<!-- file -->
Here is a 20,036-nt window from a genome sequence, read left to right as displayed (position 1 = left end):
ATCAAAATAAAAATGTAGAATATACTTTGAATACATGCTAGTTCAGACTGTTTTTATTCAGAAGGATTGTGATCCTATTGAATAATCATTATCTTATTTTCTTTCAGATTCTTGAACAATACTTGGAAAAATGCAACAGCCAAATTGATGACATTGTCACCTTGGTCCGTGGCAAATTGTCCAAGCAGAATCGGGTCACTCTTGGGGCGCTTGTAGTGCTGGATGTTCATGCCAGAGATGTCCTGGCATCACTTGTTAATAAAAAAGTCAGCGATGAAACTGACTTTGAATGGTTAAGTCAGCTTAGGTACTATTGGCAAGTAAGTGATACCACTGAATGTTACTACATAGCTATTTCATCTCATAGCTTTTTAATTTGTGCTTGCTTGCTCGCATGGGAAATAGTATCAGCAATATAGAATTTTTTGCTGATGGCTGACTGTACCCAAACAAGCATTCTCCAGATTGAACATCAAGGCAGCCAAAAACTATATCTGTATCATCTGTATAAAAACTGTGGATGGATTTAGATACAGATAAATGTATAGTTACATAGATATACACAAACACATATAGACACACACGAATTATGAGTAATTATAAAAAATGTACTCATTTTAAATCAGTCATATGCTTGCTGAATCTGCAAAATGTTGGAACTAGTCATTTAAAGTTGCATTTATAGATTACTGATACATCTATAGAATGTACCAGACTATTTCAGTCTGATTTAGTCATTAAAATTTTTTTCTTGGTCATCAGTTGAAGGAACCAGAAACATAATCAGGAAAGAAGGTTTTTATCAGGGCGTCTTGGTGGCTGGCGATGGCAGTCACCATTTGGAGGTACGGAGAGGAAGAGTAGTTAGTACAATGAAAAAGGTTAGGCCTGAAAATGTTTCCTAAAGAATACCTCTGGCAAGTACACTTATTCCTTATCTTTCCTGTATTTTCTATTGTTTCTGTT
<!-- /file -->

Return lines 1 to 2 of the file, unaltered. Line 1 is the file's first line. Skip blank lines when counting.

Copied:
Here is a 20,036-nt window from a genome sequence, read left to right as displayed (position 1 = left end):
ATCAAAATAAAAATGTAGAATATACTTTGAATACATGCTAGTTCAGACTGTTTTTATTCAGAAGGATTGTGATCCTATTGAATAATCATTATCTTATTTTCTTTCAGATTCTTGAACAATACTTGGAAAAATGCAACAGCCAAATTGATGACATTGTCACCTTGGTCCGTGGCAAATTGTCCAAGCAGAATCGGGTCACTCTTGGGGCGCTTGTAGTGCTGGATGTTCATGCCAGAGATGTCCTGGCATCACTTGTTAATAAAAAAGTCAGCGATGAAACTGACTTTGAATGGTTAAGTCAGCTTAGGTACTATTGGCAAGTAAGTGATACCACTGAATGTTACTACATAGCTATTTCATCTCATAGCTTTTTAATTTGTGCTTGCTTGCTCGCATGGGAAATAGTATCAGCAATATAGAATTTTTTGCTGATGGCTGACTGTACCCAAACAAGCATTCTCCAGATTGAACATCAAGGCAGCCAAAAACTATATCTGTATCATCTGTATAAAAACTGTGGATGGATTTAGATACAGATAAATGTATAGTTACATAGATATACACAAACACATATAGACACACACGAATTATGAGTAATTATAAAAAATGTACTCATTTTAAATCAGTCATATGCTTGCTGAATCTGCAAAATGTTGGAACTAGTCATTTAAAGTTGCATTTATAGATTACTGATACATCTATAGAATGTACCAGACTATTTCAGTCTGATTTAGTCATTAAAATTTTTTTCTTGGTCATCAGTTGAAGGAACCAGAAACATAATCAGGAAAGAAGGTTTTTATCAGGGCGTCTTGGTGGCTGGCGATGGCAGTCACCATTTGGAGGTACGGAGAGGAAGAGTAGTTAGTACAATGAAAAAGGTTAGGCCTGAAAATGTTTCCTAAAGAATACCTCTGGCAAGTACACTTATTCCTTATCTTTCCTGTATTTTCTATTGTTTCTGTT